Tom Sweeney

It's a coming of age tale….

Committing to a rate: Is it the best option for a company?

Posted by sweens on July 16, 2009


I am going through an exercise today where I am trying to come up with ideal rates that my firm can submit to a prospective client of ours. This is known in the staffing industry as a ‘rate card’. It is fairly common for buyers to set up a rate card with the sellers, but it may not always be the best solution.

Firstly, I understand the motivation for any buyer to want a rate card. It stops the price of professional services from increasing past a certain point and it allows the buyer to plan how much money they need to budget in order to complete a given project with ‘x’ amount of resources.

However, as we have discussed before, market rate for professional services always fluctuates. There is a direct correlation between the demand for professional services and the supply of professional services which drives the market value. While stopping an increase in rates for professional services is likely the ultimate goal of a rate card, it can affect the buyers ability to properly bring in resources should the market value for professional services increase significantly.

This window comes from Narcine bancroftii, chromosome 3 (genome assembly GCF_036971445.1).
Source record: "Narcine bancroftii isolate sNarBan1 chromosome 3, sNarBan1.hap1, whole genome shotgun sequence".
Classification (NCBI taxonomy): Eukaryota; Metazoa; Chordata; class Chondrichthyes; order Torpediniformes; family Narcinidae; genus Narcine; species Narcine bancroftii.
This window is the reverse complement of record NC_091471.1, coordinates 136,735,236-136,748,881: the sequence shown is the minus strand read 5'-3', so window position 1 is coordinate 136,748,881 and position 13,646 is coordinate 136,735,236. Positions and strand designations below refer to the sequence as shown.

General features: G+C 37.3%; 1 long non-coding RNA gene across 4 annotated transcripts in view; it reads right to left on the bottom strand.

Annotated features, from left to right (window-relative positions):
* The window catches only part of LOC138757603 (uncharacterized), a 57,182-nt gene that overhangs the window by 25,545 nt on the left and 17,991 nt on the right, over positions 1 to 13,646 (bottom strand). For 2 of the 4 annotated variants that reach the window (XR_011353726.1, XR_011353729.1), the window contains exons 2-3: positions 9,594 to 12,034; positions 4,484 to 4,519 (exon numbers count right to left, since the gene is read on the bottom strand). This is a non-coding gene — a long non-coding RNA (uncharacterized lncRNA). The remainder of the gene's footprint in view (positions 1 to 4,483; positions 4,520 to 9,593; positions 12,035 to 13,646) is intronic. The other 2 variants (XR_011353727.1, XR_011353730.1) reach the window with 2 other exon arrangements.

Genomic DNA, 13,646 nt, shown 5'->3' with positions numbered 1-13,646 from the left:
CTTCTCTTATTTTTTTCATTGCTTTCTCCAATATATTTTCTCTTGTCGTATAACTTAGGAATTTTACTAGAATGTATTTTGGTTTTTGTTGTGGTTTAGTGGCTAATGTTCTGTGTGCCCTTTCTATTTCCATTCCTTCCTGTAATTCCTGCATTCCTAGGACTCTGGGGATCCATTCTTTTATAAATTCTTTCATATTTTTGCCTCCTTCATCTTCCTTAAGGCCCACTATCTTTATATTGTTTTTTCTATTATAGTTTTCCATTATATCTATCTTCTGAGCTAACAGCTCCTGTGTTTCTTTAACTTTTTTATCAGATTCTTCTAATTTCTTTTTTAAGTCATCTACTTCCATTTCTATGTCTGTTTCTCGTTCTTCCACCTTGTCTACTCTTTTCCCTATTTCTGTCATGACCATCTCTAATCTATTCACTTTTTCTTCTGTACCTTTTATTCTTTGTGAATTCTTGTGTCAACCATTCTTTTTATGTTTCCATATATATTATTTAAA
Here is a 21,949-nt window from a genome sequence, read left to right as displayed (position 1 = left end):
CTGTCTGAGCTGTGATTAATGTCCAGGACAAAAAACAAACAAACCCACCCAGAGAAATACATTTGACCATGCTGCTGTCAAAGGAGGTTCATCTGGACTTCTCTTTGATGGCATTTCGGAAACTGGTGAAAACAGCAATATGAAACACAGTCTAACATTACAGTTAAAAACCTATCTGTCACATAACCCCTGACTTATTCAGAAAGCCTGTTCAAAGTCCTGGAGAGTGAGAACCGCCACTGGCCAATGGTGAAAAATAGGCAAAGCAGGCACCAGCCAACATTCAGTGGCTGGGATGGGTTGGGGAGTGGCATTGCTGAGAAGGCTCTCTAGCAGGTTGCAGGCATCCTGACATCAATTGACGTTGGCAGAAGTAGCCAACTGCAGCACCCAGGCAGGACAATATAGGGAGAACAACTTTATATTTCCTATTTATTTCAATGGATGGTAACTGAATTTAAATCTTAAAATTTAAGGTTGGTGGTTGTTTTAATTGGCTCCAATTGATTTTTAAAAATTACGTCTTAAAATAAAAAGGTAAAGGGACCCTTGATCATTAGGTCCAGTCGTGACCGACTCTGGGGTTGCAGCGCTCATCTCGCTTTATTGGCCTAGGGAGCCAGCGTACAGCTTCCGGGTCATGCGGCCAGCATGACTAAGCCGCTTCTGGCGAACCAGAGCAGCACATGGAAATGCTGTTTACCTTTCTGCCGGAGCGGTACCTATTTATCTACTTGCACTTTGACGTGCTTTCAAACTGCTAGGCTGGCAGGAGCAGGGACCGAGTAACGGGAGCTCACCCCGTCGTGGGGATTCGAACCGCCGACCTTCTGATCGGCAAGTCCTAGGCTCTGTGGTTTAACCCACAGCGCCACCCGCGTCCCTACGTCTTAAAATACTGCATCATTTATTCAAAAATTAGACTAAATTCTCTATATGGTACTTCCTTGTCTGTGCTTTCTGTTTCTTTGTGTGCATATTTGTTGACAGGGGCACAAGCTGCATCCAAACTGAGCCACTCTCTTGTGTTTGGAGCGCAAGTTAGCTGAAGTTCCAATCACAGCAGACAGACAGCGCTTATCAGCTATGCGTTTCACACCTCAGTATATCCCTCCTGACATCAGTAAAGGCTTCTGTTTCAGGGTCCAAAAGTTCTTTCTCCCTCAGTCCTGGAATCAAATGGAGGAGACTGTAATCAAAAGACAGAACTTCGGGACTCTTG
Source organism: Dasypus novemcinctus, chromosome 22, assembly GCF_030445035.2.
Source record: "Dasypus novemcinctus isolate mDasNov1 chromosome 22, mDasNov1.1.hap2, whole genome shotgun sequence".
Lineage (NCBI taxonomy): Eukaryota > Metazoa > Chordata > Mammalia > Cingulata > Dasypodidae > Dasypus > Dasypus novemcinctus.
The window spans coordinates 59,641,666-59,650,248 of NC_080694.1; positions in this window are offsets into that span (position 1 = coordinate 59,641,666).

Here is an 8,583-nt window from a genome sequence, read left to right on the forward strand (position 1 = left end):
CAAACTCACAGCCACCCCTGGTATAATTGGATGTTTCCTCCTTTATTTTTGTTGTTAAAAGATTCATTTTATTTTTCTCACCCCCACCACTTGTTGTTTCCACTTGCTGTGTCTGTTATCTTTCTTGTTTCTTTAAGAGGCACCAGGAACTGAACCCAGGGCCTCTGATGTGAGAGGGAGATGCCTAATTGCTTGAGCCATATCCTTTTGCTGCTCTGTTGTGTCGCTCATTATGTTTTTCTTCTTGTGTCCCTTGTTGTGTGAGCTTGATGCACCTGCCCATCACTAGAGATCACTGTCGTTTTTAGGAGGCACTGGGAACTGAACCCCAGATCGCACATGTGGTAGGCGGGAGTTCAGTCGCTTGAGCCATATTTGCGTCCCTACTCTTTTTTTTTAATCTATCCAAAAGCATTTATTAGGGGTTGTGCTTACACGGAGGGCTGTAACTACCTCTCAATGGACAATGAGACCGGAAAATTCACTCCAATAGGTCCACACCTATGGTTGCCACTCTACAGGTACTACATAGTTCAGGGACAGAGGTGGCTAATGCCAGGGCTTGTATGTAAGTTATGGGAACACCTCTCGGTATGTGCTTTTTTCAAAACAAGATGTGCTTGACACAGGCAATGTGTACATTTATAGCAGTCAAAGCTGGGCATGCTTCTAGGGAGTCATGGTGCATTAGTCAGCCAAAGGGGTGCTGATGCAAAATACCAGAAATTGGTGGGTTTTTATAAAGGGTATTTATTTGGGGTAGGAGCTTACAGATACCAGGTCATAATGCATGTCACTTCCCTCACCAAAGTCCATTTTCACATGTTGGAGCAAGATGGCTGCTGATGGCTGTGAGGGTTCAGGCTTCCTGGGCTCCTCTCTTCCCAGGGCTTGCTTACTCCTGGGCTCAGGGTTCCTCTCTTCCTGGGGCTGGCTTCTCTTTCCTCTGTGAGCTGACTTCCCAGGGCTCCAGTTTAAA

What I mean by this is that when a firm bids on a rate card, they would normally use current data and plan for a bit of fluctuation. So if for example I bid a senior programmer/analyst at a rate of $600 per day that would give me a competitive rate in today’s market. However, if for some odd reason, next year the market value for a senior programmer/analyst was at $800 per day, I would not be able to attract the quality of resource my client is looking for.

It is for this reason that clients need to be educated and understand both the good and the bad of rate cards. While the rate card can serve as a pricing and safety net when it comes to the rates of professional services, it can also cause challenges if the firms and the consultants are held to out-of-date rates due to an old rate card.

Advertisements

Leave a Reply

Fill in your details below or click an icon to log in:

WordPress.com Logo

You are commenting using your WordPress.com account. Log Out / Change )

Twitter picture

You are commenting using your Twitter account. Log Out / Change )

Facebook photo

You are commenting using your Facebook account. Log Out / Change )

Google+ photo

You are commenting using your Google+ account. Log Out / Change )

Connecting to %s

 
%d bloggers like this: